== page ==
Industrial Revenue Bonds: Company's Role in the Process
The average amount of time for completion of the bond approval process is eight to ten weeks. However, since several agencies work on the package, additional time is occasionally required.
While an agreement is being reached with the North Carolina Department of Commerce’s Commerce Finance Center that the project can be financed with IRBs, the company plays a direct role in four areas of the approval process:
1. Inducement: As soon as a bond counsel has been named and obtains basic information on the project, a meeting is set for the company to meet with the county bond authority and execute an inducement agreement between the county and the company. Counsel will have prepared the agreement and given it to the county attorney.
It is imperative that the inducement resolution is executed early. Federal and state law permit a company to reimburse itself for capital expenditures up to 60 days prior to the inducement resolution. However, the company may incur certain expenses prior to inducement such as survery, soil testing and preliminary architectural and engineering fees. There is neither financial nor legal liability involved with the agreement. It is simply an agreement to do business.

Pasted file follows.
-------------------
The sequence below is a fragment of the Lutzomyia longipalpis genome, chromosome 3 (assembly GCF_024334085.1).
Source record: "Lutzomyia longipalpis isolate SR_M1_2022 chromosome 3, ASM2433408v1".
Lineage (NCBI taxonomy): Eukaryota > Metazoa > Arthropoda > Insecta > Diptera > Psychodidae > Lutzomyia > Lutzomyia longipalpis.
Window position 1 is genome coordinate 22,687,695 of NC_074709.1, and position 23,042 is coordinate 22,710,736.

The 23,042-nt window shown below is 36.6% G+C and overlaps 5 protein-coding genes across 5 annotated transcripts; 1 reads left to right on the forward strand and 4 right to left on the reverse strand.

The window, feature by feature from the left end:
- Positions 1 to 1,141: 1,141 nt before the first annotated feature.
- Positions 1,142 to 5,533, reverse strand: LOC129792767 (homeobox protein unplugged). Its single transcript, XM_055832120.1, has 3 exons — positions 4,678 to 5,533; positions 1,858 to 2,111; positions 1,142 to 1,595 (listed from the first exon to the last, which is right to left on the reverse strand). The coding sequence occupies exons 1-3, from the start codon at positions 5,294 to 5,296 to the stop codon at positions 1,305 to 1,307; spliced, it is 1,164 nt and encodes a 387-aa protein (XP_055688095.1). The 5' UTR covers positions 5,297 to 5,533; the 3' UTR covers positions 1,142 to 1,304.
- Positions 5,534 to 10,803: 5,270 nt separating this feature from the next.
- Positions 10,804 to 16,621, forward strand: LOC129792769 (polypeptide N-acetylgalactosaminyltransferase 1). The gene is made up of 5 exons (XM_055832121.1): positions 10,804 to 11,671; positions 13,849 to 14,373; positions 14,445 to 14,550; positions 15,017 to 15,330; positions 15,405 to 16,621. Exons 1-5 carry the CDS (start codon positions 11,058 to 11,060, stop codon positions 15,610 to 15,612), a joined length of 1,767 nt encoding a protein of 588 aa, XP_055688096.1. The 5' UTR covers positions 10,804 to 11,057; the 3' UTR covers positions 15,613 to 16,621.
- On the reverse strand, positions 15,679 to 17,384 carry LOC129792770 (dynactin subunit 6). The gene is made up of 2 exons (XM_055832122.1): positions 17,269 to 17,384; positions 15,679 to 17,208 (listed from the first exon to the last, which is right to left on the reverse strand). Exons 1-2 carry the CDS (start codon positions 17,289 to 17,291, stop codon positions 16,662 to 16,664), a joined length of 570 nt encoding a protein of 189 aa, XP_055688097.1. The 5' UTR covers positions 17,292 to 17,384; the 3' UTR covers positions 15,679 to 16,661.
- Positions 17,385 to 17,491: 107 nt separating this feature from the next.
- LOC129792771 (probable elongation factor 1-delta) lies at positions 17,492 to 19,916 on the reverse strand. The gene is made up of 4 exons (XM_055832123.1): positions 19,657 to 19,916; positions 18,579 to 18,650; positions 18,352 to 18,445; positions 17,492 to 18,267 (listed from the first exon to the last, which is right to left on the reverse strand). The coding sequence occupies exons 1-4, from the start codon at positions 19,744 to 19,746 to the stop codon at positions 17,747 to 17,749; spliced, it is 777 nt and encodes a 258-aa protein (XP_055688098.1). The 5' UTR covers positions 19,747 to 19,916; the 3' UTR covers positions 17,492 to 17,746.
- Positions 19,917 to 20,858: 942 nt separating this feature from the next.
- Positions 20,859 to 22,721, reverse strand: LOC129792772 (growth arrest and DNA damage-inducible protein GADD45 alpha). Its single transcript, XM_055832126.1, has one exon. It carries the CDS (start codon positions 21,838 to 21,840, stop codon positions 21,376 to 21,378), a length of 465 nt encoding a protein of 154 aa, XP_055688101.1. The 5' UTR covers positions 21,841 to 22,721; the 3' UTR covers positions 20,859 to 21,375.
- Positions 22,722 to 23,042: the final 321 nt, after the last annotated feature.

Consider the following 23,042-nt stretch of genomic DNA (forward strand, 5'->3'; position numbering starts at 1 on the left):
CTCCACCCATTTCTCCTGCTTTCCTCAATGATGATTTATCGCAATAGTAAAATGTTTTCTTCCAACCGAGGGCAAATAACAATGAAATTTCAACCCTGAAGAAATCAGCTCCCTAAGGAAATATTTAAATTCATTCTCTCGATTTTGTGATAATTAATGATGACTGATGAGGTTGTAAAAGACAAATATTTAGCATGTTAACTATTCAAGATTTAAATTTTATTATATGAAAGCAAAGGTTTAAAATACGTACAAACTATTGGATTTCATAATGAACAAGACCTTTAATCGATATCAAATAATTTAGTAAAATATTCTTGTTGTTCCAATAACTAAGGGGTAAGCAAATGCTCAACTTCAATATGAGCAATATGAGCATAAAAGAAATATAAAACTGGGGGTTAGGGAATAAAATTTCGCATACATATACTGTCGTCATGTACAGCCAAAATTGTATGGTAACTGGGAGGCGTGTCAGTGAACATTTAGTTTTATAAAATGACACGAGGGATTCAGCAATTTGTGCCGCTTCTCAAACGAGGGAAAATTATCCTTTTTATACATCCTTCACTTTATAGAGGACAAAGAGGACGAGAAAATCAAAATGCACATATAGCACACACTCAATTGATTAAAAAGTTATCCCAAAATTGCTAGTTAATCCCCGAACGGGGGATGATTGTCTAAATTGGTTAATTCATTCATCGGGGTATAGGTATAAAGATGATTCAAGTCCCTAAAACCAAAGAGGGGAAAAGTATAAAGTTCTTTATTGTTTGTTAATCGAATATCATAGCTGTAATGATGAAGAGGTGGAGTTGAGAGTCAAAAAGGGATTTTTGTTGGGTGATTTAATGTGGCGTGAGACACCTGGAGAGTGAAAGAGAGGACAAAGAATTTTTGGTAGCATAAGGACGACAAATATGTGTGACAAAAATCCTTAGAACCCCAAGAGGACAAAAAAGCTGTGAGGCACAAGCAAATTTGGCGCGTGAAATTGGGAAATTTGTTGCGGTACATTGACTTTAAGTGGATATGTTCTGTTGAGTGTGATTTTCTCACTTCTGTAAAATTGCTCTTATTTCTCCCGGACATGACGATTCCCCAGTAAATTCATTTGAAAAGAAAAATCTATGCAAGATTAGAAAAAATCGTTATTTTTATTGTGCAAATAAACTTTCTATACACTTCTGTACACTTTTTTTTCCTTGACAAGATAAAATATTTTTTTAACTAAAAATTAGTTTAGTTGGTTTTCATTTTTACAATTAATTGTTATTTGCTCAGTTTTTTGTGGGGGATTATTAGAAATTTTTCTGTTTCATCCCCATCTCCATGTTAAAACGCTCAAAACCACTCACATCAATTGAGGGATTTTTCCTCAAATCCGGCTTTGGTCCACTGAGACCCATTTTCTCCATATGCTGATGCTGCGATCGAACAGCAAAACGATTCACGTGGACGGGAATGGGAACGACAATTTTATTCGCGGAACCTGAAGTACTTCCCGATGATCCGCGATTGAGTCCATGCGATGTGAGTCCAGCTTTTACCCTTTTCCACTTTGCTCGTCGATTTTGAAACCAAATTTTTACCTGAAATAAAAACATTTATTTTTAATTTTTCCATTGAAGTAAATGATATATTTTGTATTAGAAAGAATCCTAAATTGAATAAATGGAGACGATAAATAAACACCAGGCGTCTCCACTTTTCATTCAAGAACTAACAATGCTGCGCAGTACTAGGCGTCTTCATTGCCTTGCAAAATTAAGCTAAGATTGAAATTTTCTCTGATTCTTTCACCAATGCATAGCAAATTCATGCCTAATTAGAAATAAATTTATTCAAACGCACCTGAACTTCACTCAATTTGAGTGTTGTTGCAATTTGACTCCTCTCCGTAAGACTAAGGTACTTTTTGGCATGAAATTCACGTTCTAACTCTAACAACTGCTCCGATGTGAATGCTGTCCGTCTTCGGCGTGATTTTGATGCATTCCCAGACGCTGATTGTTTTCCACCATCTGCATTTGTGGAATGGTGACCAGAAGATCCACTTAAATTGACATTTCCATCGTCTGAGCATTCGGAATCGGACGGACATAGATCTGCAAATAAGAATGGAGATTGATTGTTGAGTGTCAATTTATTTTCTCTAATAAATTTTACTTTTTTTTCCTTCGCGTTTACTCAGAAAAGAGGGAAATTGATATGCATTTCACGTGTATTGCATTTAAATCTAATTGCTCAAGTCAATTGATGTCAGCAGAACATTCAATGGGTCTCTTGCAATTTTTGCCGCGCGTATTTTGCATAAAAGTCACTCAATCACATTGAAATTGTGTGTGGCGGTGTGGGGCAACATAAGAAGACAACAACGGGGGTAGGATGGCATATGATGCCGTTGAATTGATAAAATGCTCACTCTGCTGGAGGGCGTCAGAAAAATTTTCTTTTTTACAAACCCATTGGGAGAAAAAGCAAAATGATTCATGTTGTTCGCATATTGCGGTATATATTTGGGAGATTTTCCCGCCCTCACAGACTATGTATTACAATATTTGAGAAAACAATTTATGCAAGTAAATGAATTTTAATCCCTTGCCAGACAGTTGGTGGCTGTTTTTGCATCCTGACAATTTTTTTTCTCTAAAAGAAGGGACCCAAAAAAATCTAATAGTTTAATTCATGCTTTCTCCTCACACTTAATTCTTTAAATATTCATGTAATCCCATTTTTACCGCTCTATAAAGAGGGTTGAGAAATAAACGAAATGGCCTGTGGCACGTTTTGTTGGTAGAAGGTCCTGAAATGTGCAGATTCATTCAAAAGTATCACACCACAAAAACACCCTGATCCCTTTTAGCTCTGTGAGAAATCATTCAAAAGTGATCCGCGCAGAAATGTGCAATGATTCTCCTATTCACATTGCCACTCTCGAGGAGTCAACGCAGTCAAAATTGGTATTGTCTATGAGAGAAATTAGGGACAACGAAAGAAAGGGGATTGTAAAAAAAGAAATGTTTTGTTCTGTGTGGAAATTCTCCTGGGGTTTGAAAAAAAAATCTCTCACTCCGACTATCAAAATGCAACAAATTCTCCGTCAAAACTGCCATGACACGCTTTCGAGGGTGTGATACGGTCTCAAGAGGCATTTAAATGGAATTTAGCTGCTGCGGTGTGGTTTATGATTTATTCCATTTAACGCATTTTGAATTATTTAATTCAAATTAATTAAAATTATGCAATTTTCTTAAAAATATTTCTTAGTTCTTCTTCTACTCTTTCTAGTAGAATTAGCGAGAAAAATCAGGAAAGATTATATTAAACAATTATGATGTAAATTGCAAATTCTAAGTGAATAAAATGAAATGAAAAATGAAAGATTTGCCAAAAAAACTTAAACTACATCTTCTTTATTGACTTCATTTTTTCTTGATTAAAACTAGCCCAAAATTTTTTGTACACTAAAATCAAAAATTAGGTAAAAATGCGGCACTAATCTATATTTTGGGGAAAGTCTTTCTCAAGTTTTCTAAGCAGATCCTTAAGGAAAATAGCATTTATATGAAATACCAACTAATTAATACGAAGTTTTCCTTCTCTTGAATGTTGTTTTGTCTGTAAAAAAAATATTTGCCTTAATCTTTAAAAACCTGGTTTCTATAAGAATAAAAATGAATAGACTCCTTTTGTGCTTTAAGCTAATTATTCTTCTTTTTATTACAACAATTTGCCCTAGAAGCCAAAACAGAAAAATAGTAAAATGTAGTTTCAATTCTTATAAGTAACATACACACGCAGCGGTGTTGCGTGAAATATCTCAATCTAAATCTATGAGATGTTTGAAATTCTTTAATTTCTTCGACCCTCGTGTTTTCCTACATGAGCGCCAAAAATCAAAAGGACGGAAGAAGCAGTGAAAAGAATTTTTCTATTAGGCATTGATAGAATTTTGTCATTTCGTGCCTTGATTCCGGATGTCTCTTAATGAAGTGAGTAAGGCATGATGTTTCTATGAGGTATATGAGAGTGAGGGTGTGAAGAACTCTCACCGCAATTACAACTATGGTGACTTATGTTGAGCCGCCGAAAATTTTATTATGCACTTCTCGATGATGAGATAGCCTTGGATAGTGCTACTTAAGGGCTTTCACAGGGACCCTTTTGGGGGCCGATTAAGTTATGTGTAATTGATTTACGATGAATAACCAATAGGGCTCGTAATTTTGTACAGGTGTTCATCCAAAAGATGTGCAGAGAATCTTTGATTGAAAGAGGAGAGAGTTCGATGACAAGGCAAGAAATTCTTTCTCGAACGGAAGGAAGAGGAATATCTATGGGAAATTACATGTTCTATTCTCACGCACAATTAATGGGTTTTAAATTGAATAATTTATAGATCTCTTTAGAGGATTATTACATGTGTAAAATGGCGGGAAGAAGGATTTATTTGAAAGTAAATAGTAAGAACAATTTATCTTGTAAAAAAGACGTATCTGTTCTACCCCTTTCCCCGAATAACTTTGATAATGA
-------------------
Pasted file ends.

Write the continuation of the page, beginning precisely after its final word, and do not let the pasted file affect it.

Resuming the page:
2. Pre-Application Conference: This meeting is in the form of a telephone conference call and is arranged by Commerce Finance Center staff. The company learns what is required by agencies involved and the application is discussed. The legal work proceeds but the approval process by Commerce Finance Center is put on hold until full application is received.
3. Letter of Credit: The company negotiates the letter of credit with its bank. The bank sends the company a commitment letter with a copy to the North Carolina Local Government Commission. All bond issues must be supported by a letter of credit so it is important that the company secures a commitment early in the process. The letter of credit bank must be rated investment grade or better.
4. Bond Placement: It is the company's responsibility to find a buyer for the bonds. Most often, however, the bank that does the letter of credit will place the bonds and may purchase them.